Lisbon? Unknown, (1974-76). Poster 12" x 17". Red and black with white lettering. Very Good. Item #83450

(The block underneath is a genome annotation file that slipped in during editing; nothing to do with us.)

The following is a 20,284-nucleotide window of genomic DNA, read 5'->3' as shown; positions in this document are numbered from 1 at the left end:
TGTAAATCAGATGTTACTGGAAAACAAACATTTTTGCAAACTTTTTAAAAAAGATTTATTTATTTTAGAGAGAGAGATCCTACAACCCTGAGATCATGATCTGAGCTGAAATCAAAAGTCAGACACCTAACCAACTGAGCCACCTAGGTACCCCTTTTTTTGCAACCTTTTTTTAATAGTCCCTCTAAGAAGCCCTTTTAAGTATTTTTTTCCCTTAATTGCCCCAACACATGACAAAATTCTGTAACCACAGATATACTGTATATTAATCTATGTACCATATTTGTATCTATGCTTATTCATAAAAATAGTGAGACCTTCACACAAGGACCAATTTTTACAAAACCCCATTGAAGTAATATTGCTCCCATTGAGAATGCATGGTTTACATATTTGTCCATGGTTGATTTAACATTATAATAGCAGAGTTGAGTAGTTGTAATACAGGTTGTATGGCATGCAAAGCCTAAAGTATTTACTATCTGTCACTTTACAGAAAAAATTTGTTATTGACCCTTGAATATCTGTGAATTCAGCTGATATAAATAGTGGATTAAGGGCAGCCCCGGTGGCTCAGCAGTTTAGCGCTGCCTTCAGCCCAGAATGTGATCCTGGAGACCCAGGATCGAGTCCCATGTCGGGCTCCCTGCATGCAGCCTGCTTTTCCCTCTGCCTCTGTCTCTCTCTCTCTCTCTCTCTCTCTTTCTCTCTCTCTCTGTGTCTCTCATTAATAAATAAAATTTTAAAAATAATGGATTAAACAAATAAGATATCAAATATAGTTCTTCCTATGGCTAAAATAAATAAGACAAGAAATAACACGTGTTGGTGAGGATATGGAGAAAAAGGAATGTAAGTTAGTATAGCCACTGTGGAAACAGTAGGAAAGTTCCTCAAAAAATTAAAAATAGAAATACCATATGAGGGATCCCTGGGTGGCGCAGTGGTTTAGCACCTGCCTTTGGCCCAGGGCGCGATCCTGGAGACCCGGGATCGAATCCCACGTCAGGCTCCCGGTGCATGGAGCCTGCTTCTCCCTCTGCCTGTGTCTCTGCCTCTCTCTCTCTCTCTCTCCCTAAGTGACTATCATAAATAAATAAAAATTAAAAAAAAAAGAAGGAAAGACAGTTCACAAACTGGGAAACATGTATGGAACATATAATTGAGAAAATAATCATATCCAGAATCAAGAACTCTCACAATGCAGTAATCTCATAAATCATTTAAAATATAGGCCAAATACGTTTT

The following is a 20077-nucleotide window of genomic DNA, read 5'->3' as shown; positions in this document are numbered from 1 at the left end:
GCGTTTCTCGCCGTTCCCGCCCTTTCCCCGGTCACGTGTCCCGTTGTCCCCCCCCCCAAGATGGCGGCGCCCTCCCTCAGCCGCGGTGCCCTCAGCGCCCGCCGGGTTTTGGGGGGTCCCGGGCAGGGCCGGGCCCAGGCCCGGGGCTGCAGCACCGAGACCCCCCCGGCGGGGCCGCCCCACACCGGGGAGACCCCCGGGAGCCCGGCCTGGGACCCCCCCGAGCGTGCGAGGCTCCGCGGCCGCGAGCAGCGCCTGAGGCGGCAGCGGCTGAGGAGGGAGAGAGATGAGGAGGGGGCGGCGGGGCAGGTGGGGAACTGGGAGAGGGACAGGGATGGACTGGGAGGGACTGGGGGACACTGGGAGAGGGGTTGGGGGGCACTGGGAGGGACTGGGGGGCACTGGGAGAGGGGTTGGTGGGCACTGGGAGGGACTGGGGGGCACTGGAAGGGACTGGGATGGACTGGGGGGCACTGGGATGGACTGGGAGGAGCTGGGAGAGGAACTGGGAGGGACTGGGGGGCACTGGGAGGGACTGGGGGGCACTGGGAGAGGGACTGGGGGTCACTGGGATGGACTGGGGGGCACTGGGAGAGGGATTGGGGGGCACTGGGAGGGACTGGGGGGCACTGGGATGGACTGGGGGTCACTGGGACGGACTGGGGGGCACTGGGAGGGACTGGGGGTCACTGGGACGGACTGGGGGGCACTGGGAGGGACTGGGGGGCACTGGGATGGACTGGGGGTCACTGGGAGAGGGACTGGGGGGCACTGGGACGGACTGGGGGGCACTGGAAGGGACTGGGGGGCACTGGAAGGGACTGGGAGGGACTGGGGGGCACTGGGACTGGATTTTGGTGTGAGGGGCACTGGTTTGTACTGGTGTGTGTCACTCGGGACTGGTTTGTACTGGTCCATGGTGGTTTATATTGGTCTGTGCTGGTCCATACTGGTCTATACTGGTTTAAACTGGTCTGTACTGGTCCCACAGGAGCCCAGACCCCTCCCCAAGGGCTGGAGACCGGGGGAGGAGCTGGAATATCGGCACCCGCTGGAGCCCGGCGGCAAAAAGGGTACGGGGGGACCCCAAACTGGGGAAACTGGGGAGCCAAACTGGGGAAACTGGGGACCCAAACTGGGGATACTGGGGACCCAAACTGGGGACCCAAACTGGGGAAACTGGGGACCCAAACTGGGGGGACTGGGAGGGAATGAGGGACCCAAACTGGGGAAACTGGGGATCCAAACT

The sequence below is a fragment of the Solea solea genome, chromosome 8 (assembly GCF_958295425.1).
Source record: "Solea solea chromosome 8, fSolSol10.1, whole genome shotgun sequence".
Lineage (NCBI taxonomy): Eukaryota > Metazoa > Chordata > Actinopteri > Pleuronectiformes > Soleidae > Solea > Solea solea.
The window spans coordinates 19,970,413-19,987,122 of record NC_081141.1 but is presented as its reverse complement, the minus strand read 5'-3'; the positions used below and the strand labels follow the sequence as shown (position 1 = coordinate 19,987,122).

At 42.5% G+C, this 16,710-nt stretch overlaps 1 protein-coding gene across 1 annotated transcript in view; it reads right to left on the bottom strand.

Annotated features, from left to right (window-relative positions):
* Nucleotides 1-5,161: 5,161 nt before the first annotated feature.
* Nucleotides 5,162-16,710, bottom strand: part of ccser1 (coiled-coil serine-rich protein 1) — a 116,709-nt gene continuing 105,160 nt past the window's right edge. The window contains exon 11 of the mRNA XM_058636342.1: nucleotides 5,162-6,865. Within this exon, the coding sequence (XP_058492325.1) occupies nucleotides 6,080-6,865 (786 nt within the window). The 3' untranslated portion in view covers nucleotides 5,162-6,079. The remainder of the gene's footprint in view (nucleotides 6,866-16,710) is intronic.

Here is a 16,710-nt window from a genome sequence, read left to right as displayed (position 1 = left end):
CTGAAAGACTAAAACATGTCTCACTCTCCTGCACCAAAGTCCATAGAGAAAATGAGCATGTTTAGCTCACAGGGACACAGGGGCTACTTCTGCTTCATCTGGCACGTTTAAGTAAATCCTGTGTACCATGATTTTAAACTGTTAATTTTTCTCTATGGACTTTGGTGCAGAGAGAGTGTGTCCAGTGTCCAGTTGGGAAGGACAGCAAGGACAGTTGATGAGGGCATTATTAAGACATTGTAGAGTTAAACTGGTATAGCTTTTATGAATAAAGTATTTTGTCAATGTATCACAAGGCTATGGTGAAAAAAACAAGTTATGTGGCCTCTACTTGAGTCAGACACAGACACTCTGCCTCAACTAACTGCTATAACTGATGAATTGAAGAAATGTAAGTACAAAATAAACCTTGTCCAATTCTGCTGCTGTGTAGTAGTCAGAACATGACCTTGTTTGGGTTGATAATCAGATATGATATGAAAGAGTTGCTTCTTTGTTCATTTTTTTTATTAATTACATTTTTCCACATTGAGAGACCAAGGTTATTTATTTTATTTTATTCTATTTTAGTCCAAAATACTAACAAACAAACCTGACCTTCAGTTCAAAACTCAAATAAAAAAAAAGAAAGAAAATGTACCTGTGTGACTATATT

Political and Historical Context: The Portuguese revolution of April 25th, 1974-the "Carnation Revolution" (Revolução dos Cravos)-was profoundly important not only for Portugal itself but for all of Western Europe as well. By the time it ran its course, in 1976, the Revolution had ended the Salazarist Estado Novo, the longest authoritarian regime in Western Europe, and brought Portugal, one of the continent's poorest countries whose economy was controlled by a handful of industrial groups, into the mainstream of European liberal democracies. Portugal's revolution also initiated the so-called "third wave of democratization," a process that spread to Greece, Spain, and Latin America. Between April, 1974, when a small group of army officers led by Otelo Saraivo de Carvalho staged a coup and brought down the regime, and April 1976, when elections brought Mário Soares into office as head of Portugal's first constitutional government, the country passed through a period of extreme turbulence, characterized by strikes, mass demonstrations, social unrest, and threats of right-wing counter coups. For at least eighteen months, however, the trend of the revolution was strongly leftward. Workers took over some 300 factories, a great many latifundia were occupied, and working class organizations-factory and revolutionary committees, agricultural cooperatives, professional syndicates and trade unions-exerted critical influence. Political parties and movements likewise proliferated during this period. The revolution had been immediately accompanied by the end of censorship, and as in all revolutionary situations, political posters were soon ubiquitous.